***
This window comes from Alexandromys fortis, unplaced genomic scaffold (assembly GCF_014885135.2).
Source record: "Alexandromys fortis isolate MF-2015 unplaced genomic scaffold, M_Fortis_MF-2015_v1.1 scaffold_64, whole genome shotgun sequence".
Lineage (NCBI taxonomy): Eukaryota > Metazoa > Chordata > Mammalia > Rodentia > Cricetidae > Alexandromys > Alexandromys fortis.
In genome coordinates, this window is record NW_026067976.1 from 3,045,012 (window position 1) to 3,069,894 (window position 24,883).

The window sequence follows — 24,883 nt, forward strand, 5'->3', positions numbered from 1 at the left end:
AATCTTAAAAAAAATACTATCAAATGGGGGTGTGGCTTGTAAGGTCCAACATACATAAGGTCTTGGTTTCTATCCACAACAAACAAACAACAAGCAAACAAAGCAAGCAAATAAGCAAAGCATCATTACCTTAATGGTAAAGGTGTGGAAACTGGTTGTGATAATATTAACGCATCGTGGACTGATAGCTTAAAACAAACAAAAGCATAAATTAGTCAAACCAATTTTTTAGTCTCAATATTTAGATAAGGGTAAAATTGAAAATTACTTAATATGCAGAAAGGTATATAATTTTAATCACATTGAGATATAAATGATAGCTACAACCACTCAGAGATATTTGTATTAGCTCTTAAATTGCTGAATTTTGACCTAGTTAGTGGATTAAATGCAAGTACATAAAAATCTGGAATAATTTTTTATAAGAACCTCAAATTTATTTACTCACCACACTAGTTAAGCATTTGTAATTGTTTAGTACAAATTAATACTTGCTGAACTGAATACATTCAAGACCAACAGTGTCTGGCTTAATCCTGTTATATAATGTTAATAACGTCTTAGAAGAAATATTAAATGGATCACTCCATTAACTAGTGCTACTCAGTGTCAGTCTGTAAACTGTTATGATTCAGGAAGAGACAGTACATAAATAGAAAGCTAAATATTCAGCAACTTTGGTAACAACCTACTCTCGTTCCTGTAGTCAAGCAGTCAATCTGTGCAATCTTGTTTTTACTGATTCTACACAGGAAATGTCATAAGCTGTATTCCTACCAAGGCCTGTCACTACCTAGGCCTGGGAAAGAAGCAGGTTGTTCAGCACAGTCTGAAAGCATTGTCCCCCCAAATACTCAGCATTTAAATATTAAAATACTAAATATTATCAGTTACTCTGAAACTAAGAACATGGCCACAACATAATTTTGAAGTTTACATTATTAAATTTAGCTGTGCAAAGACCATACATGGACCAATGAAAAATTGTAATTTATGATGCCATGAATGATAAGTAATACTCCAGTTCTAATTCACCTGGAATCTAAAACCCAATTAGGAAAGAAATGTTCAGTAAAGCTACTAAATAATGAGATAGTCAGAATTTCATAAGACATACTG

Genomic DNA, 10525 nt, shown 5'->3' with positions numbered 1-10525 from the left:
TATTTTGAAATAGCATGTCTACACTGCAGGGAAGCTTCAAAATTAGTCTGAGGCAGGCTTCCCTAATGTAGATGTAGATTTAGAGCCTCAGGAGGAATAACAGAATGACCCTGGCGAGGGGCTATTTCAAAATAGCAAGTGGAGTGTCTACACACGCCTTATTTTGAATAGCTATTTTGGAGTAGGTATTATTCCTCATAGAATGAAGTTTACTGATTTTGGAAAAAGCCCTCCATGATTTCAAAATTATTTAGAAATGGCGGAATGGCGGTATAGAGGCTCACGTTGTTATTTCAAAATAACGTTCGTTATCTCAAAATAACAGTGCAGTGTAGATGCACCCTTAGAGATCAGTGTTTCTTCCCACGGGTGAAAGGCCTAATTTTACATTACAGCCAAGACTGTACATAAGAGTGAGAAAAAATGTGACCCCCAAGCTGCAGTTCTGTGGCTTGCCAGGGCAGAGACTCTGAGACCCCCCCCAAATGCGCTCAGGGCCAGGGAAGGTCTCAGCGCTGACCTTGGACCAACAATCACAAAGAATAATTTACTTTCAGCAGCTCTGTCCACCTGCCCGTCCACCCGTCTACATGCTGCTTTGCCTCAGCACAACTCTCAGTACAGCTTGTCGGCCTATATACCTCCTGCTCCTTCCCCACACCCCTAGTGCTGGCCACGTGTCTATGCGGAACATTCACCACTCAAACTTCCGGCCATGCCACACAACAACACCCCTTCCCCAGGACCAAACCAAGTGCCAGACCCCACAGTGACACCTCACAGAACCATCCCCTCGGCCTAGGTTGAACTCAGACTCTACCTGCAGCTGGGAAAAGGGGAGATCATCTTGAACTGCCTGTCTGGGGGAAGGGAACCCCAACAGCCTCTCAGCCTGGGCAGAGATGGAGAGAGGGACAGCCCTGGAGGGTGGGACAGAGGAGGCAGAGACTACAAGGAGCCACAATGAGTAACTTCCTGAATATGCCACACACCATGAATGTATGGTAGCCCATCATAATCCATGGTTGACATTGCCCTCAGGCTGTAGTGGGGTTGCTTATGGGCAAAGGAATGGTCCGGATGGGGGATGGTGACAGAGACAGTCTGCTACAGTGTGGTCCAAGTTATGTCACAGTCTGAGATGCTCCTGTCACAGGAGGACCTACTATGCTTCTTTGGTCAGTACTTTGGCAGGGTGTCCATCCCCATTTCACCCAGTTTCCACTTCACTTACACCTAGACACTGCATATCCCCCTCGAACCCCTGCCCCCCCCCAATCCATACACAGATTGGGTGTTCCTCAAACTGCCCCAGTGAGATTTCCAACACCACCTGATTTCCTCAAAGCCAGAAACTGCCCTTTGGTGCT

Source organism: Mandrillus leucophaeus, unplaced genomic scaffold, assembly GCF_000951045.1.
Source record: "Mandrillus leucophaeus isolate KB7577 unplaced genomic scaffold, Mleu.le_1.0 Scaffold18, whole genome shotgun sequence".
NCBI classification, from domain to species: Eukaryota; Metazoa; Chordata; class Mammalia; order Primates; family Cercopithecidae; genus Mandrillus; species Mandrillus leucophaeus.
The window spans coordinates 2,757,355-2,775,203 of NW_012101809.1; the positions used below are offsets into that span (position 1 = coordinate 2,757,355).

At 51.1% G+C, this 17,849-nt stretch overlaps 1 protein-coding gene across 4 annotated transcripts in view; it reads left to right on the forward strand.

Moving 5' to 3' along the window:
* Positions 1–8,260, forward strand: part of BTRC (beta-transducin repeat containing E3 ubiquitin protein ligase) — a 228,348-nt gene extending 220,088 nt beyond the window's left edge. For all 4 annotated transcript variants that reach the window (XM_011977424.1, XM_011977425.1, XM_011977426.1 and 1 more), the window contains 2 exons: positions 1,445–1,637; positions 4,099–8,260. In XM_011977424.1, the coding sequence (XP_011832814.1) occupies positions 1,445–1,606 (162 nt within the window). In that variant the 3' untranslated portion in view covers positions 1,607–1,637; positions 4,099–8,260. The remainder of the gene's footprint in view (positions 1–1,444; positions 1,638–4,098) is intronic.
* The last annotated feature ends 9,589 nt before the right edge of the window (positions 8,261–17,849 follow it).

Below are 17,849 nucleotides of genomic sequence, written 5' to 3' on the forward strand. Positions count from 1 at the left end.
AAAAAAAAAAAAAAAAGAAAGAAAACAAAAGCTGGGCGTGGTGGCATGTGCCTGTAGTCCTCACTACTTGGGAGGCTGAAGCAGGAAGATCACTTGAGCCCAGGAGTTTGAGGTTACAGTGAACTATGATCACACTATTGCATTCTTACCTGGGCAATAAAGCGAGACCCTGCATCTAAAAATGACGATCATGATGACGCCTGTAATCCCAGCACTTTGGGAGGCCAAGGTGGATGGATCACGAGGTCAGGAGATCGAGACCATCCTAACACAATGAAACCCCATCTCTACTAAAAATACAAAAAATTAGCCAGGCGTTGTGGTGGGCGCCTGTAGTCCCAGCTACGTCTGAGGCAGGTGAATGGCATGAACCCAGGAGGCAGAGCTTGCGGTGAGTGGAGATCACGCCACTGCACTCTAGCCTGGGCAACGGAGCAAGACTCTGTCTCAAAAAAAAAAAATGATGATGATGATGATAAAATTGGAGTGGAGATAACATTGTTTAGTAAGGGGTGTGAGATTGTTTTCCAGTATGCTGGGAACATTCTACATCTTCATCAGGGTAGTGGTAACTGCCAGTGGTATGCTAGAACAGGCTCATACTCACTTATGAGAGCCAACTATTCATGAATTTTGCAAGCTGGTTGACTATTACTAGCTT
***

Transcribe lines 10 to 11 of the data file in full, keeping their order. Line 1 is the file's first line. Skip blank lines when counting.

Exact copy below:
Source record: "Mandrillus leucophaeus isolate KB7577 unplaced genomic scaffold, Mleu.le_1.0 Scaffold18, whole genome shotgun sequence".
NCBI classification, from domain to species: Eukaryota; Metazoa; Chordata; class Mammalia; order Primates; family Cercopithecidae; genus Mandrillus; species Mandrillus leucophaeus.